Chapter 126319421

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Chapter NumberXIV
Chapter Title
Chapter Url
Full Date1897-01-02
Page Number9
Word Count4758
Last Corrected0000-00-00
Newspaper TitleThe Maitland Weekly Mercury (NSW : 1892-1931)
Trove TitleThe Gold Seekers
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.'fV' CHAPTER XIV.— (Continued.)

ft - ' To restraining you by forcc, i£ necessary, , from flirting with that Spanish girl.' ' What harm is there in flirting with her ?' asked Beansire, calm once more. r ? the harm in the world, for — ' -? . .. ' Anatole does it pretty freely.' . . ^ iC Pardon mc. lie does not. Anatole is in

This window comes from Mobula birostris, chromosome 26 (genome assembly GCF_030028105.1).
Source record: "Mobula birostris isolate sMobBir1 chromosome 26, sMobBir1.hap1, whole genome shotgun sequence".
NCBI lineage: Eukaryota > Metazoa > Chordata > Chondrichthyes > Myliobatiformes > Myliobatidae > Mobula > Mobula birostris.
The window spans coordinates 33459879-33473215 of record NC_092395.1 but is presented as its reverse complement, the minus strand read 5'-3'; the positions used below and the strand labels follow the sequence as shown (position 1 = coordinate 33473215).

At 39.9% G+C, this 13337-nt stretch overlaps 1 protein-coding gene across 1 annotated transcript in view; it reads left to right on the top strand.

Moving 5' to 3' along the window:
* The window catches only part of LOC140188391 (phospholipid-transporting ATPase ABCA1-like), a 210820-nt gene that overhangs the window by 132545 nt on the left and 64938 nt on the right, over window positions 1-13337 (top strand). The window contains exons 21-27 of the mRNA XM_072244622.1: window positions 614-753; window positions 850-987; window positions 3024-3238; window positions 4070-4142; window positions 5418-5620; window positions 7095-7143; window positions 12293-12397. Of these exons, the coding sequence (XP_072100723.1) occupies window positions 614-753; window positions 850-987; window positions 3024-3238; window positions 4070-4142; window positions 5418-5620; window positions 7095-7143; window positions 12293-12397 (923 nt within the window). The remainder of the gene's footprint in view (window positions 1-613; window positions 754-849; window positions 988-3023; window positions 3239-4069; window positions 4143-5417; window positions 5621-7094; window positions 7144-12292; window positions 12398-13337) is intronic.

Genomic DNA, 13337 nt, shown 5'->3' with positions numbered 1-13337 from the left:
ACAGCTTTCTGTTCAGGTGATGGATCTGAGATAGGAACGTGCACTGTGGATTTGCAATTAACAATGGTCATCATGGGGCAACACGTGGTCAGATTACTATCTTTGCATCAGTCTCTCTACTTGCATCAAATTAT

Iovg witli licr i you fir© not. Tho attention he pays her is because he wants to win her for his wife.' ' And mayn't a man flirt with a girl with out wishing to marry her ?' ' 'I suppose he may with a lady in his own 'rank of life, if he can find any one he suffi ciently despises to allow himself to do so.' ? . ? « And what is the difference, pray ?' Just this — that a man does not flirt with a girl in an inferior rank of life without an ulterior motive.' 'Do you mean to insinuate thatl want to do the girl any harm ?' ' ' As you force mo to say it, that is exactly what I do mean.' ' And what right have you to insinuate ? that !' said Beausire, blushing. Ivor shrugged his shoulders. From what lie knew of Beausire's previous life, he had an answer ready to hand, but his natural generosity forbade him to use it. It would provoke violence, for there are things which no man may say to another, be they truo or not, with impunity. Ivor held the cards. Physically,' Beausire could not compare with him; but mere force, after all, is a poor argument. Still Ivor was determined that, should matters come to a crisis, he would resort to force to prevent any harm from coming to the girl. 'I am waiting for your answer,' said Beausire, after a pause which had lasted some seconds.